There will come a time when a new winner steps forward to collect the Wimbledon crown but Tim Henman does not believe it will be any time soon.
With Novak Djokovic, Rafa Nadal and Roger Federer still topping the world rankings and refusing to relinquish their grip on the four majors, the grand slam semi-finalist simply does not believe the next generation of talent is close to being able to sustain the quality needed throughout the two weeks of a grand slam event, suggesting their time will come only when the top dogs decide to call it a day.
But they have already proved that they will not go gentle into that good night, each having rallied after injuries and smashed premature tales of their demise or returned with power any questions about the ongoing hunger – and while there is a second tier of younger talent below them, in Dominic Thiem, Alexander Zverev and Stefanos Tsitsipas, they have, as yet, failed to find a formula for overthrowing three of the best players of all time.
“How many times have we been asked if this is a new era,” said the BBC pundit. “We have been saying it for quite a long time but Roger will probably play at least this year and next year and then who knows beyond that. I’m sure that decision will be dictated by results, if he gets any injuries and his desire to continue but I can’t see him walking away just yet.
“I can definitely see Novak playing for another three, four, five years and Rafa, again the question mark is his body and how he can avoid injuries. He has been more injury prone but he is still up there.
“Those three are three of the greatest players in the history of the sport. They have won 53 grand slams between them. That is absolutely incredible and that leaves limited opportunities for the other players because they are not at the same level.
“Dominic Thiem was playing amazingly well on the clay and won Indian Wells and there is Tsitsipas, who is an exciting prospect, and Zverev but he has not been playing so well recently and the likes of Kei Nishikori has been around for a while. They are just not at the same level as the top three so unless their level significantly drops or the others are able to somehow really raise their levels, I still think that going into Wimbledon, I would be massively surprised if the winner came from outside Federer, Nadal and Djokovic.”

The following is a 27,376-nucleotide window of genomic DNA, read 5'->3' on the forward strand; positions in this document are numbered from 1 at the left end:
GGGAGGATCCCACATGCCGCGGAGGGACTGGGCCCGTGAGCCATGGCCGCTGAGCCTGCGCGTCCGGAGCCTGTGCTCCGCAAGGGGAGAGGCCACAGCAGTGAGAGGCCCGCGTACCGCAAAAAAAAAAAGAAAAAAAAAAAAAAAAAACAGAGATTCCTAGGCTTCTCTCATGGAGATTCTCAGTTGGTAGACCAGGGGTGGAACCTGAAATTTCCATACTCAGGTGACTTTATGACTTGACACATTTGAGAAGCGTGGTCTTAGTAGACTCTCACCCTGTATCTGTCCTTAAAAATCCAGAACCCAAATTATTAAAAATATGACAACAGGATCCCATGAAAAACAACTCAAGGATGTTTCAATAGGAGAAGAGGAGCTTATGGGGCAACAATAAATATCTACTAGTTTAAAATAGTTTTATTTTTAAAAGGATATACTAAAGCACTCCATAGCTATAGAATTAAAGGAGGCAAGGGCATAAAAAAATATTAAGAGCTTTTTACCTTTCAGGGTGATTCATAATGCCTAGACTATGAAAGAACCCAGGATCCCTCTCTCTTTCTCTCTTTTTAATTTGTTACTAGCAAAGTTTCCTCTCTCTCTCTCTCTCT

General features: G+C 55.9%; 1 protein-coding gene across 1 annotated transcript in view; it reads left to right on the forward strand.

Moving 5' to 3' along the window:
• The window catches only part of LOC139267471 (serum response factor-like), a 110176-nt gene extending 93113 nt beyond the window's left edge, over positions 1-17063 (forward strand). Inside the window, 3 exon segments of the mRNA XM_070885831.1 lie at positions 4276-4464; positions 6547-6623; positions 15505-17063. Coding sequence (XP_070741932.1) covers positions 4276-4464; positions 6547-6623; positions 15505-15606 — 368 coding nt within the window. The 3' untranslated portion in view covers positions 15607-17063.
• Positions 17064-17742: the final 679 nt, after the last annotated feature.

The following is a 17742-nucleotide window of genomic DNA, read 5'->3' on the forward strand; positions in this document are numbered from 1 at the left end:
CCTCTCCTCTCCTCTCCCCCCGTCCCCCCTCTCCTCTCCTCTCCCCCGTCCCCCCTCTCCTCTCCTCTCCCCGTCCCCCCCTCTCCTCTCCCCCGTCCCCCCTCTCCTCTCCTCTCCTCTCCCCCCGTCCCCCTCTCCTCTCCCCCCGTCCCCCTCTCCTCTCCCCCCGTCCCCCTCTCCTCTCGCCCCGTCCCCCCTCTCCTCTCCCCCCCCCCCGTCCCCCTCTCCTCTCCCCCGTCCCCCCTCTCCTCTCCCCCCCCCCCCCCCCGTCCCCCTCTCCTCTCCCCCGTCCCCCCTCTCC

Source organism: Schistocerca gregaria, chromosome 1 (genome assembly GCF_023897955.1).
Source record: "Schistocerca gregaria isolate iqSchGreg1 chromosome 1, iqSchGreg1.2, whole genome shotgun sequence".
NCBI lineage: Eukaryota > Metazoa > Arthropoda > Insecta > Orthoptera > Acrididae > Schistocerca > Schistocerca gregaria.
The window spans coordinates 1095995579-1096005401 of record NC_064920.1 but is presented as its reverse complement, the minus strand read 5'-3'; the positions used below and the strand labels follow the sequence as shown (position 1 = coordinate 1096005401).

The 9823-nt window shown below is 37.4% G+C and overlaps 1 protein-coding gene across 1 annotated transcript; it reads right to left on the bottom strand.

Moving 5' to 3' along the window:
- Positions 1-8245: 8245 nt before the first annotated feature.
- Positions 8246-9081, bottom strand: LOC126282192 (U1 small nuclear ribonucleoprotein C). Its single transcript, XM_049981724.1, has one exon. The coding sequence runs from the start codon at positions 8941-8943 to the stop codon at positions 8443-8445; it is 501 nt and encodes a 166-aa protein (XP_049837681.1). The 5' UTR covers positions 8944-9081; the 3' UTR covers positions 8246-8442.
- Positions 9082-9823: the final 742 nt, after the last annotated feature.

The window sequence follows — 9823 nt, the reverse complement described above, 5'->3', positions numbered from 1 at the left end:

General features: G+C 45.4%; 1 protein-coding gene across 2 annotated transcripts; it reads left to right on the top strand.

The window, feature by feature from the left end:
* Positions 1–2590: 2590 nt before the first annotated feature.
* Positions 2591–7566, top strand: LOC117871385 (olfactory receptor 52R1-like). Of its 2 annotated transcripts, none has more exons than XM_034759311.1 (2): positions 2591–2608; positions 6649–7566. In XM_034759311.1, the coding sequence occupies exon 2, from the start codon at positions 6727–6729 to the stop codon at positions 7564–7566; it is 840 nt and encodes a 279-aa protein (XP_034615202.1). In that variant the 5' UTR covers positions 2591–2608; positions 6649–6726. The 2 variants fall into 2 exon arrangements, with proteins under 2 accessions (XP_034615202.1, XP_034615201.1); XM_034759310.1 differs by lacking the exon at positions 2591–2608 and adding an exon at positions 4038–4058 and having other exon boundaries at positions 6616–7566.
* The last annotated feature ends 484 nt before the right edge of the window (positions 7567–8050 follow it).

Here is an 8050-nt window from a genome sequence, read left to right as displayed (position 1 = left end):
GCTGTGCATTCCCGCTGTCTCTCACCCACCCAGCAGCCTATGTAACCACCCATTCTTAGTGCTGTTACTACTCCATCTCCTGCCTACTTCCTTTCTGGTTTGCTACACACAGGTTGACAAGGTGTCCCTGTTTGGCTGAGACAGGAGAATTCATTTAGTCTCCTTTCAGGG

Since Federer won his first title in 2003, only Andy Murray has emerged from the pack to prevent total dominance of the SW19 men’s singles by the top trio, which not only underlines their calibre but also highlights just how huge the Scot’s 2013 and 2016 achievements were.
“It emphasises how well Andy [who also triumphed at the 2012 US Open] and Stan Wawrinka have done [who broke through the pack to win on the Australian, French and US stage] to win three slams each in this era. It is an incredible achievement but for the others, they just need to keep improving. It is about looking at all aspects of their game, physically and mentally, to not only challenge the players in their group but also ultimately the top three. But, at this moment in time, I don’t really see one of them coming through and doing that.”
Of the top contenders, Henman says the slight favourite will be world No 1 Djokovic, who he says is top seed for a reason.
“He has won three of the last four slams and is heading to Wimbledon as the defending champion. But Roger and Rafa are a close second. It is amazing. I was looking at it the other day and, admittedly it has been a while, but Rafa made five consecutive finals at Wimbledon and his record on grass is phenomenal. Then there’s Roger…the confidence he gets every time he returns is pretty impressive. His game is so well suited to Wimbledon and you really would need to see some early round upsets and maybe one of them coming up against one of the really big servers, on a hot streak, to knock out someone else, for one of them not to win it. I just don’t see that happening. On the men’s side I just don’t see that many surprises.”
Or any British interest in the latter stages. But he is hoping that won’t be the case in the women’s singles, where he says Jo Konta should be charged by the home support.
“As a player, I loved it. There was pressure but if I could have played my whole career on one court it would have been Centre Court at Wimbledon. I just loved the atmosphere and support was amazing.
“Jo has played great on the clay and that can be a really good platform for playing well on grass because you have to hit so many balls and the physical demands of playing on clay are probably less on grass.
“For me, Jo has the game but the challenge sometimes for her is more mental. It is about how she can deal with any adversity and the pressures. I think a lot of the difficulties she inflicts on herself and the attitude on court, sometimes you look at it and wonder if sometimes she wants it too much. She has to get the balance right, and if she can, as we saw in Roland Garros, she can play some phenomenal tennis.”